Three years ago, a big Wall Street investor named Dan Loeb bought a huge stake in Yahoo and started writing a series of open letters telling the company what to do.
Eventually, the letters forced Yahoo's board to get rid of Yahoo's CEO and allow the Wall Street investor to handpick a new CEO.
That new CEO was Marissa Mayer, hired because of her experience developing products at Google. She's been on the job for two years.
Now, history is repeating itself.
Once again, a big Wall Street investor has acquired a large stake in Yahoo.
Once again, the investor is writing letters telling Yahoo what to do.
This time, the investor is Jeff Smith, who runs Starboard Value, a company that specializes in activist-shareholder campaigns. Starboard is the firm that forced AOL to sell off Patch and just took over the board of directors at Olive Garden's parent company, Darden.
So far, Smith isn't calling for Yahoo's chairman to resign — the way Loeb did immediately out of the gate three years ago. Neither is Smith lobbying for Yahoo's board to fire its CEO, Mayer.
He's implied that he's willing to make those kinds of demands if Yahoo doesn't follow his plan for the company.
Smith's plan, basically, is to break Yahoo into two companies.
One company, the spun-out one, would consist of Yahoo's core business — the Yahoo.com you know.
The second company — technically the same company as the one trading under the symbol YHOO — would consist of Yahoo's stock holdings in two major Asian Internet companies, Alibaba and Yahoo Japan.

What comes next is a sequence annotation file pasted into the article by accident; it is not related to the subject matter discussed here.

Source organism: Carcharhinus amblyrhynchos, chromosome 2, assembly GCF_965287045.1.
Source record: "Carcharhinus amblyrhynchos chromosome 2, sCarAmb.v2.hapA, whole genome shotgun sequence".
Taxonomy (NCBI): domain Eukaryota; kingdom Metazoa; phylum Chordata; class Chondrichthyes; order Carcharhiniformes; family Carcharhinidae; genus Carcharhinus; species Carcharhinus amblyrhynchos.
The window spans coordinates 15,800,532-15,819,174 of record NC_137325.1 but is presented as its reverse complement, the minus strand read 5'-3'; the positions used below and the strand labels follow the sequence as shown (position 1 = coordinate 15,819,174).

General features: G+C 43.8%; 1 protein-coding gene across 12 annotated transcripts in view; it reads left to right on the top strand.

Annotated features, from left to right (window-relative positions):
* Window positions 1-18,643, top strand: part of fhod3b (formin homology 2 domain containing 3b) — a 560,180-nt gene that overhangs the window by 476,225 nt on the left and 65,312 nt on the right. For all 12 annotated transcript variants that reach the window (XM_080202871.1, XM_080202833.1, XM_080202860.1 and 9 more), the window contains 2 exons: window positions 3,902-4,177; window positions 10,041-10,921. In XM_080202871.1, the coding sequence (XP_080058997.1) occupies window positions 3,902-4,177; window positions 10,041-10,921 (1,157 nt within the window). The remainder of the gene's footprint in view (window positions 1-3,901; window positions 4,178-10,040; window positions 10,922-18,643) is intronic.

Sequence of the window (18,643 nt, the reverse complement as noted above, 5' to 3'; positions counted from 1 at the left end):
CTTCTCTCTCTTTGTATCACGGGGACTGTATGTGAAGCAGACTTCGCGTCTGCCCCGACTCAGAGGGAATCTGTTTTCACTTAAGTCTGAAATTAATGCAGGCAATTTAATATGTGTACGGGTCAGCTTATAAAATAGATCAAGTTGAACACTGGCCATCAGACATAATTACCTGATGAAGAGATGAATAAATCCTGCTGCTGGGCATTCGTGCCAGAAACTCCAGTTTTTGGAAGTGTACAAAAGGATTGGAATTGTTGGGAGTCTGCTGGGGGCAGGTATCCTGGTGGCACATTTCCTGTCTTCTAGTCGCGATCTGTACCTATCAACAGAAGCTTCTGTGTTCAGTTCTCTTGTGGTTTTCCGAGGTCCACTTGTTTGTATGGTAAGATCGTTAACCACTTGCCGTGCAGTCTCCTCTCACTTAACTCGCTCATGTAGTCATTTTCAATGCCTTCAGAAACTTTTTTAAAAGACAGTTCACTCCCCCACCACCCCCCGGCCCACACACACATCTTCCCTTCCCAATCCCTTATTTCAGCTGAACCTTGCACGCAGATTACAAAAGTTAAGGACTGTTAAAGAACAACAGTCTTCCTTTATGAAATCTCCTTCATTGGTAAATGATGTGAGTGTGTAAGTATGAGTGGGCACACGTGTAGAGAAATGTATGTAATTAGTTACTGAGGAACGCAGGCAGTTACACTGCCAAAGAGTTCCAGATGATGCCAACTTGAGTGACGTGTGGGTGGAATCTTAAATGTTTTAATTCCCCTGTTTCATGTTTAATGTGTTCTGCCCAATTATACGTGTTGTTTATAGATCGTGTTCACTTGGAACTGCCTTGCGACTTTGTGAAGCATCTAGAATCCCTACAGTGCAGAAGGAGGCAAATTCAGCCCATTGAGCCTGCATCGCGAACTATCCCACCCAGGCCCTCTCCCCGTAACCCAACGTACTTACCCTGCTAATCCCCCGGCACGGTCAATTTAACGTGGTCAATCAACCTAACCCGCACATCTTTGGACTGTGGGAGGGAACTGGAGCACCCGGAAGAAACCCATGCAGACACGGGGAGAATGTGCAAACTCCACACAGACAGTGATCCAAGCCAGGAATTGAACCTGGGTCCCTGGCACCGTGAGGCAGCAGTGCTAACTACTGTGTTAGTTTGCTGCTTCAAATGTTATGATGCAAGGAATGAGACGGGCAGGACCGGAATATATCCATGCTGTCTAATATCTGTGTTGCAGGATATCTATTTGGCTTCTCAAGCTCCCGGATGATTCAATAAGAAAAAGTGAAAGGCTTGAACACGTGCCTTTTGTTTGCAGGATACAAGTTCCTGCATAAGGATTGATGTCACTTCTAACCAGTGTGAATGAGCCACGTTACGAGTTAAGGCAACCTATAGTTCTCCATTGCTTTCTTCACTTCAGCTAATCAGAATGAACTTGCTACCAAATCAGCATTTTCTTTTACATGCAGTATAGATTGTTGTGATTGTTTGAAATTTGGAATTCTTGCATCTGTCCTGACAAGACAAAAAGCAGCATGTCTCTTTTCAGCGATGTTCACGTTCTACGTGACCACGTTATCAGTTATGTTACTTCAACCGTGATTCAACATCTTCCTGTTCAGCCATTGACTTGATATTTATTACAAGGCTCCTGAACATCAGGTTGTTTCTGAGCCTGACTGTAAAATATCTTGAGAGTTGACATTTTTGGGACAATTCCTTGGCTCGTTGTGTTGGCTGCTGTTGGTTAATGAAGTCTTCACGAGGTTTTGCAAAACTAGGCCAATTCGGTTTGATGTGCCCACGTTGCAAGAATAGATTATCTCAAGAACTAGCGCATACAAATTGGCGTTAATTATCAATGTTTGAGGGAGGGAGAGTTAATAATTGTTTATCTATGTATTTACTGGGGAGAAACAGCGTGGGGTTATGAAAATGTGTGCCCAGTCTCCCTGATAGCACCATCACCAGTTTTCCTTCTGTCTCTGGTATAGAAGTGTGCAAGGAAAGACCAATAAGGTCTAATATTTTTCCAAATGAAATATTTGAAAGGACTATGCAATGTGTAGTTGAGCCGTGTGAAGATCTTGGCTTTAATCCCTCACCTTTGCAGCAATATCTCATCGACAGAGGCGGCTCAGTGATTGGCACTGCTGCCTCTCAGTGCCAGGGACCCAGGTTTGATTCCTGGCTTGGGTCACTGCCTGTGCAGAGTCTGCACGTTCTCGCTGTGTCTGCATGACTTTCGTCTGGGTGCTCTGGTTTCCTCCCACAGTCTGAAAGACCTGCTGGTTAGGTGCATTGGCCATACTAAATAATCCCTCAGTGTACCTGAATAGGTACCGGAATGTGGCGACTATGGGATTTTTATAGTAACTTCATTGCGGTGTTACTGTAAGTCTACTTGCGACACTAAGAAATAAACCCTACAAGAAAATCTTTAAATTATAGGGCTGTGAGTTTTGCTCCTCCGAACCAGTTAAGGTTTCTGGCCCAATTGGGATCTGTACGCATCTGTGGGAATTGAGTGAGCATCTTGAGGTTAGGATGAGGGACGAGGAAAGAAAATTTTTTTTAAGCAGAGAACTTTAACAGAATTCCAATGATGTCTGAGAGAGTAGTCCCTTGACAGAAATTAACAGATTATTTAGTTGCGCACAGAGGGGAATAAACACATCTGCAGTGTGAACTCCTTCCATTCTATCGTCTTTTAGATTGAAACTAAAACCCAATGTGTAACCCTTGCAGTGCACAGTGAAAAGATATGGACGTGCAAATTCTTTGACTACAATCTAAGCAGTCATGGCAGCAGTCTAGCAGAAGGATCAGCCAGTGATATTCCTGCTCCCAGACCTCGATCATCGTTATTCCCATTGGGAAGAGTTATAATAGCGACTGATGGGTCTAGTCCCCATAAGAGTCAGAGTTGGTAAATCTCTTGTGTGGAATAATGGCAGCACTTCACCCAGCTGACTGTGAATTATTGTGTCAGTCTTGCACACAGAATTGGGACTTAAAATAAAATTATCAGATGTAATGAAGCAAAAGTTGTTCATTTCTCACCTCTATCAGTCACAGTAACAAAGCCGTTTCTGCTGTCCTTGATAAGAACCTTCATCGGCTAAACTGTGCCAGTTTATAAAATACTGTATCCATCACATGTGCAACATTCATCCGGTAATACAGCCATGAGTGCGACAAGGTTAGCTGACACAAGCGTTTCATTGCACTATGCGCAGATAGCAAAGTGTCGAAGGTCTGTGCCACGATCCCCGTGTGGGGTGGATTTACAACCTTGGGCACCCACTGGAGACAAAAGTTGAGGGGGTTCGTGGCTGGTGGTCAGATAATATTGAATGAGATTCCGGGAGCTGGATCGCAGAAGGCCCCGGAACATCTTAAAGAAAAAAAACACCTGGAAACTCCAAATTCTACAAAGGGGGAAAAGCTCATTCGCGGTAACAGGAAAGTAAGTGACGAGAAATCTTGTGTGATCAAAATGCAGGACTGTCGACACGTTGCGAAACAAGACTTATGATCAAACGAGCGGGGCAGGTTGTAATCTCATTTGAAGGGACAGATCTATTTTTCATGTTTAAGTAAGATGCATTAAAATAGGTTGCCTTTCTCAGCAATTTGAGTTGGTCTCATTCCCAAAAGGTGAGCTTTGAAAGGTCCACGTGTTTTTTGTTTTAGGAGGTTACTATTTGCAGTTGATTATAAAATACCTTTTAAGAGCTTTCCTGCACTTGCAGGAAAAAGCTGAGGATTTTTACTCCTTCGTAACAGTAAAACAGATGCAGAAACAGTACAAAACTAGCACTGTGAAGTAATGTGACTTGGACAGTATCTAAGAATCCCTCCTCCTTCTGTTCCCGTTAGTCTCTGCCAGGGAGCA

According to reporting and analysis from John Jannarone at CNBC, the reason Smith wants Yahoo to do this is that he believes Yahoo's holdings in Alibaba and Yahoo Japan are worth more than Yahoo's ~$40 billion market cap.
He believes that Yahoo's market cap is being held artificially low for two reasons.
One, he says shareholders worry that when Yahoo finally sells its stakes Alibaba and Yahoo Japan that it will pay full taxes on the sale
Two, shareholders worry that Yahoo management will keep some of the proceeds from such a sale and use them on wasteful acquisitions.
Smith's view is that if Yahoo were to spin out its core business, it would not have to pay any taxes on its Alibaba and Yahoo Japan stakes because it would not be selling them. Also, shareholders would know the that the Alibaba and Yahoo Japan stock could not be sold to fund anymore failed acquisitions for Yahoo.
Smith's plan for Yahoo is a fascinating one, and a few calls have confirmed that major shareholders are interested in hearing more about it.
One potential problem is that Smith's plan has been tried before.
According to a source familiar with the situation, Yahoo considered spinning out its core business a couple of years ago — sometime around 2010.
The reason the spin-out halted back then was that neither Alibaba nor Yahoo Japan would agree to provide YHOO, the investment company, with the detailed financial information the SEC requires. Our source says the SEC is particularly demanding of "investment companies," which is how the SEC would classify the Alibaba/YJ holding company.
Getting financials from Alibaba should no longer be an issue. Since September, Alibaba has been a public company, required to disclose everything the SEC asks.
Getting Yahoo Japan to disclose financials to the SEC might be a bigger problem. Yahoo Japan is co-owned by Japanese conglomerate Softbank. Our source says that Softbank CEO Masayoshi Son was "extremely adamant" that Yahoo Japan only trade on one exchange.
The reason: "I think he feared losing [Yahoo Japan's] high multiple on the Tokyo Stock Exchange if an exchange in the US valued the company on a lower multiple."
What's this all mean for Mayer and Yahoo?
Mostly that Mayer, hired because of her reputation as a software engineer and her product-development skills, is going to have to become an expert financial engineer if she wants to keep shareholders happy.
Nicholas Carlson is the author of Marissa Mayer and the Fight To Save Yahoo! on sale Jan. 6.
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